The National Institutes of Health has awarded University of Rochester spinout Simpore $185,000 to support the development of a cell culture microarray platform based on ultrathin nanoporous silicon membrane technology developed at the university.
The West Henrietta, NY-based firm received the grant on Sept. 1. The project is expected to conclude on May 31, 2012.
CEO Thomas Gaborski told BioArray News this week that the company's interest in cell culture arrays is an extension of its current life science offering — its CytoVu slides for membrane-supported live cell imaging.
Gaborski claimed that Simpore's ultrathin membranes "allow ideal cell co-cultures, bringing cell populations within 0.1 microns of one another with an optically transparent barrier." He said that the firm's membranes are "100 times thinner and significantly more permeable than conventional track-etched membranes," and therefore create "more physiologically relevant culture environments."
The firm is now hoping to channel those properties into success in the array market. Simpore was prompted to develop a cell culture microarray system by customer requests to use CytoVu for studying individual cells and embryoidal bodies, Gaborski said.
He claimed that existing microarray systems for cell culture surround cells by impermeable walls, "creating unfriendly culture conditions," and that Simpore's envisioned microarray will "support cells on its high permeable and optically transparent membrane technology."
Gaborski said that Simpore will use the new NIH funds to create arrays on its microporous and nanoporous membranes. "The formulation of the array walls will be explored in this grant proposal," he said, "and we will begin experimentation with patterned permeable hydrogels."
Should Simpore be successful in developing the platform, Gaborski speculated that the first generation of CytoVu microarrays will be available by the end of 2012.
He also said that the firm will seek additional funding to develop an automated analysis system using the microarray platform, but did not elaborate.
According to the grant abstract, the proposed platform will overcome the shortcomings of current technologies. "Existing low-well-count cell culture plates require greater volumes of precious drug formulations for permeability assays and more plates are required to complete a series of experiments," the company said in the abstract. "These same factors increase the cost of parallelized cellular experimentation in basic science such as screening stem cell culture differentiation conditions."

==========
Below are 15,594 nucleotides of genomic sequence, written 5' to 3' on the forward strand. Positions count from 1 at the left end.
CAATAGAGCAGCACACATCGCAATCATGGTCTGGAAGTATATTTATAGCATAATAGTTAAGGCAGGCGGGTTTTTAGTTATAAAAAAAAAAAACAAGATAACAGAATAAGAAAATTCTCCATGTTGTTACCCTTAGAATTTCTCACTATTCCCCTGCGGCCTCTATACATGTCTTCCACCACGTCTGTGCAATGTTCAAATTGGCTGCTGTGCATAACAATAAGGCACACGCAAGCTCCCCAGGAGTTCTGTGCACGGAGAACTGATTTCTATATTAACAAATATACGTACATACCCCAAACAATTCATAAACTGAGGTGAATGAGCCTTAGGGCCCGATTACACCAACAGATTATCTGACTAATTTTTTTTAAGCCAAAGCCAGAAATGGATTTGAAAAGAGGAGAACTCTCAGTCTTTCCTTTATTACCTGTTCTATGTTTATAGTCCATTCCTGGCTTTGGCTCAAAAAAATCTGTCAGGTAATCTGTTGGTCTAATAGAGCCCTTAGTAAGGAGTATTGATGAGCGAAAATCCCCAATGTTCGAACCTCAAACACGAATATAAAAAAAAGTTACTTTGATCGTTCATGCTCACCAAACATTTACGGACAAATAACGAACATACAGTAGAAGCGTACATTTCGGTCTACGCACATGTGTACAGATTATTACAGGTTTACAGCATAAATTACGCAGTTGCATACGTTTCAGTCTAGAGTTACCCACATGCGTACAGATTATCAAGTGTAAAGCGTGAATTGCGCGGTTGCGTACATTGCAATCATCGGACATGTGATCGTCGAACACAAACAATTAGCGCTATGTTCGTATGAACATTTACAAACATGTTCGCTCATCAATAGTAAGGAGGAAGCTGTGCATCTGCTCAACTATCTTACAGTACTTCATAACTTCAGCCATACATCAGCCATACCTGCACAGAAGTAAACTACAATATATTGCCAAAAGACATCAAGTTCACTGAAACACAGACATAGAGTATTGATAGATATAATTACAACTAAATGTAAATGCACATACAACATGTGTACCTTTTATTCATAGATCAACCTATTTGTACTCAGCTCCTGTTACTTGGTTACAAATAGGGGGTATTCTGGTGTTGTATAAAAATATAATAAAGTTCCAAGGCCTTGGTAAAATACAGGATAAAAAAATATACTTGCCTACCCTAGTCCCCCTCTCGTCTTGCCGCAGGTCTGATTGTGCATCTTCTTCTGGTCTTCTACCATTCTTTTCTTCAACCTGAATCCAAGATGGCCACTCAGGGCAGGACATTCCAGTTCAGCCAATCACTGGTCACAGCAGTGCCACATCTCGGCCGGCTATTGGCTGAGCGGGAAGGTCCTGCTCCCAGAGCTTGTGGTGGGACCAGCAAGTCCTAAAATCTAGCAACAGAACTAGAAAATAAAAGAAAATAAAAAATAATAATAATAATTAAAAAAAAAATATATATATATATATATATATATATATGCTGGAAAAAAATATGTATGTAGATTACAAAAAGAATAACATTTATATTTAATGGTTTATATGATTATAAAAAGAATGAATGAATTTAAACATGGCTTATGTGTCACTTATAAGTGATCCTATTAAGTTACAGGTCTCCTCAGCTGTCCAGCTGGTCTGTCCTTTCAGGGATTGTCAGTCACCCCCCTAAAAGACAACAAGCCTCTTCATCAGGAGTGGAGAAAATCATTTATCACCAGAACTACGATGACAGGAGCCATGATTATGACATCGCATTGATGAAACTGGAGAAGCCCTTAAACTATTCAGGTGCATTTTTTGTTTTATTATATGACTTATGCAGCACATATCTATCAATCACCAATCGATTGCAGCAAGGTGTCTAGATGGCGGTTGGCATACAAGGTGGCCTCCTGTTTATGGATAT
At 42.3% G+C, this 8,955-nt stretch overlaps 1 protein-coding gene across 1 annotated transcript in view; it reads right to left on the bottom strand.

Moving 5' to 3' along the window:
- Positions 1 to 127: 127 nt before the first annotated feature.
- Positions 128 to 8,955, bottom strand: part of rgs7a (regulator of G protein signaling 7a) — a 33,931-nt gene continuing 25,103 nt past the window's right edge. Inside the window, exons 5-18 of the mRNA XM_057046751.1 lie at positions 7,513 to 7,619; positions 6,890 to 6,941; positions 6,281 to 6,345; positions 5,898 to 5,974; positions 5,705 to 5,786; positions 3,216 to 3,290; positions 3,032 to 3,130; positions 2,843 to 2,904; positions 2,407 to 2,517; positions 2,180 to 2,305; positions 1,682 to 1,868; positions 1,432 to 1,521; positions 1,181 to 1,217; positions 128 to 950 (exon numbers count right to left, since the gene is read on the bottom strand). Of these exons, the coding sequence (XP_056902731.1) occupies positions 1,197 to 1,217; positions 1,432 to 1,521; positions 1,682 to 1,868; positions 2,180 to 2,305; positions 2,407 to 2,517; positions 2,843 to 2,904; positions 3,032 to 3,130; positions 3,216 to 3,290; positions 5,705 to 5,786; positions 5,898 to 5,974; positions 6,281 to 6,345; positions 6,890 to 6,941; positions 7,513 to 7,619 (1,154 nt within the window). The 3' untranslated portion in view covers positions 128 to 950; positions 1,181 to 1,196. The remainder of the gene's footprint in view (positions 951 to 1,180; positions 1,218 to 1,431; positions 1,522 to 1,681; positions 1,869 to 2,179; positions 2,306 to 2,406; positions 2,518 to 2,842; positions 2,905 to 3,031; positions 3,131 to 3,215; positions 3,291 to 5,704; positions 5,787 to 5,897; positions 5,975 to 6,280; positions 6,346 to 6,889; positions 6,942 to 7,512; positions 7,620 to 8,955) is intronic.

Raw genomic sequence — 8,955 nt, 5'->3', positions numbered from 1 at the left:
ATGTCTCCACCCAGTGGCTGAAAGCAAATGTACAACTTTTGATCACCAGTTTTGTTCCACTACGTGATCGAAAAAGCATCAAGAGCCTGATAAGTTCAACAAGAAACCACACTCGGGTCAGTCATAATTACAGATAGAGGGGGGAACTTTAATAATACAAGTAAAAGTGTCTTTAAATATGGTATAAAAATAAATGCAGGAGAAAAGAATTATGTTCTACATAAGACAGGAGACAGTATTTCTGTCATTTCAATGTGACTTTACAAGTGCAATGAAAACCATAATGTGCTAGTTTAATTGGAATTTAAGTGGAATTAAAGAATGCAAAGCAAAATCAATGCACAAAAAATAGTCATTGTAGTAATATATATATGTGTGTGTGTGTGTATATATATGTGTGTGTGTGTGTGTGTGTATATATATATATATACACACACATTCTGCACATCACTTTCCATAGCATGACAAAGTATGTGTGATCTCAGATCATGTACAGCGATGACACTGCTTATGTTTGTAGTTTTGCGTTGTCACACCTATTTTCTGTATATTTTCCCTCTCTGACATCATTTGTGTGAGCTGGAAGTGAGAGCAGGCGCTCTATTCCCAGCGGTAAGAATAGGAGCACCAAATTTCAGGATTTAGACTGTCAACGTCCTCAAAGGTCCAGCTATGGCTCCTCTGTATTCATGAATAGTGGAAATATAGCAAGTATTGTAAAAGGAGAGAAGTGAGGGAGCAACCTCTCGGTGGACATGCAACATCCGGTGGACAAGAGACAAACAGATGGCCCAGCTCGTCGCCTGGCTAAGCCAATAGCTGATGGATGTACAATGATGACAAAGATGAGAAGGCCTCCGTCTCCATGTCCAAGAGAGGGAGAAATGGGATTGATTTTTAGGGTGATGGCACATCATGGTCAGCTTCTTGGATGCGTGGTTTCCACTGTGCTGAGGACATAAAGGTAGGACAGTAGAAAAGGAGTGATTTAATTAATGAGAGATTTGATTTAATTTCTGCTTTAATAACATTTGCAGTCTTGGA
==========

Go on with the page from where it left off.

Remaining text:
The firm said it believes that its nanoporous substrates could miniaturize cell culture screening for high-throughout drug permeability and co-culture studies. "We will enable single-cell screening to study phenotypic and behavioral variations in cell populations in response to stimuli, drug treatments or co-culture environments," Simpore said.
In the first part of the proposed project, Simpore will fabricate microarray-scale cell culture arrays using porous nanocrystalline silicon. "We will confirm [that] these devices and size format promote healthy growth of primary human umbilical vein endothelial cells by comparing cytotoxicity and growth curve measurements against larger conventional cell inserts," the company said.
If successful, the firm claims it will be the "first to offer a membrane-supported microarray that enables study variations in populations of cancer cells, stem cells, as well as primary cell response to drug treatment in a co-culture environment." The firm believes this phase of the project will lead to the creation of a live-imaging research tool for small-scale cell co-culture.
In the second phase of the proposed project, Simpore will focus on drug screening and stem cell differentiation with the goal of developing an automated cell dispensing and fluorescent image analysis system.
In both cases, the firm will also pursue enlarged microarrays with features greater than 100 microns and with degradable membrane supports that will permit the growth of "small islands of stratified tissue." Within six months of completing the second phase of the project, Simpore plans to introduce a 384-window microarray system with more than 105 wells.
Have topics you'd like to see covered in BioArray News? Contact the editor at jpetrone [at] genomeweb [.] com.